And here are some words of wisdom from battle-hardened web-weavers:
- Plan your pages and overall design first, and worry about the specifics of the graphics and titles later. This doesn't necessarily mean sitting down and drawing a flowchart, but have a general idea of how you'd like to set up your pages.
- Gratuitous images are worthless. Think about how your images help tell the story of your text, and avoid overloading your space with extra information--not only can it lead to synapse-snapping mental overload in the visitor, but too many image files can annoy even the most stoic of surfer. Bottom line: throwing in that extra image of Hawthorne just because you've got it is not a good idea.
- Keep your backgrounds sedate and avoid mixing too many fonts on one page. Information is best conveyed when the medium is accessible and easy on the eyes.
- Movies, sound files, and other multimedia tools are, as we've seen in the previous section, surprisingly easy and a lot of fun, and will be an important part of the web-- but right now they are still on the cutting edge. You need to consider the value of including these elements versus their file sizes and the ability of visitors to utilize them. As of this version of the guide (7.96), designing for Netscape only is a reasonable guide, given their 75-80% market share. However, there's still 20-25% who won't be able to see your multimedia work. Keep them in mind by giving them appropriate options.
- Internet users have different-sized screens, ranging from the 9" Mac Classic up to the 21" NEC display. Keep that in mind especially when creating banners--you want something that will look good on all types of screens. A good guideline to remember is that a monitor is 640 pixels high and 480 pixels wide.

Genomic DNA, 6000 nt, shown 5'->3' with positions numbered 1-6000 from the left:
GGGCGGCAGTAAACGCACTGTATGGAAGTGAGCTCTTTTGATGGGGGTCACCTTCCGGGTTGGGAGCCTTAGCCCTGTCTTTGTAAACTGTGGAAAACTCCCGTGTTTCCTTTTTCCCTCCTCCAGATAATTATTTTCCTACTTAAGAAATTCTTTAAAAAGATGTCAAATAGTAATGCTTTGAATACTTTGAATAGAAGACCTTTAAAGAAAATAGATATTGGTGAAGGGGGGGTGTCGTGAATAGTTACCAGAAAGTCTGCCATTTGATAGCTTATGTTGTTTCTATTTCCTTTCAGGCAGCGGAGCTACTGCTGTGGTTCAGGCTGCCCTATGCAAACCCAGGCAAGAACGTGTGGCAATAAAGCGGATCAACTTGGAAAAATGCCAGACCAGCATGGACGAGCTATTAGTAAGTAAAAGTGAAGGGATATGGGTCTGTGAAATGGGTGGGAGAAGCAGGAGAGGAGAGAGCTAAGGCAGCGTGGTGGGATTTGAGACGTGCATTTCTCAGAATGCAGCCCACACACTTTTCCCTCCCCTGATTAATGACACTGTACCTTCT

- Speaking of monitors...most of the world is still stuck with 8-bit, 256 color screens, so that graphic that looks so incredible on your monitor may be less than amazing to a curious viewer at home. The best bet is to take a look at your image on a number of different screens to check the color and pixelation (every screen is unique), and to use the NewCLUT color palette found at the Designing Web Graphics site
- Plan extra time to get your graphics in top shape. Photoshop is not the most easily accessible program on Grounds (especially 3.0), so plan ahead.
Be patient and persistent
Like everything on the web, creating graphics and designing the look of a page takes a lot of trial and error. Take a look around the web, see what you like, and take what's useful (the AS@UVA site is a good place to start). However, you'll be amazed at how well you develop your own design eye and style after only one or two projects. Remember, too, that rules are made to be broken: don't be afraid to be creative! Now that you have the basics of scanning, using Photoshop, and creating great multimedia, you can knock 'em dead!
Julie K. Rose and
Michael R.H. Owens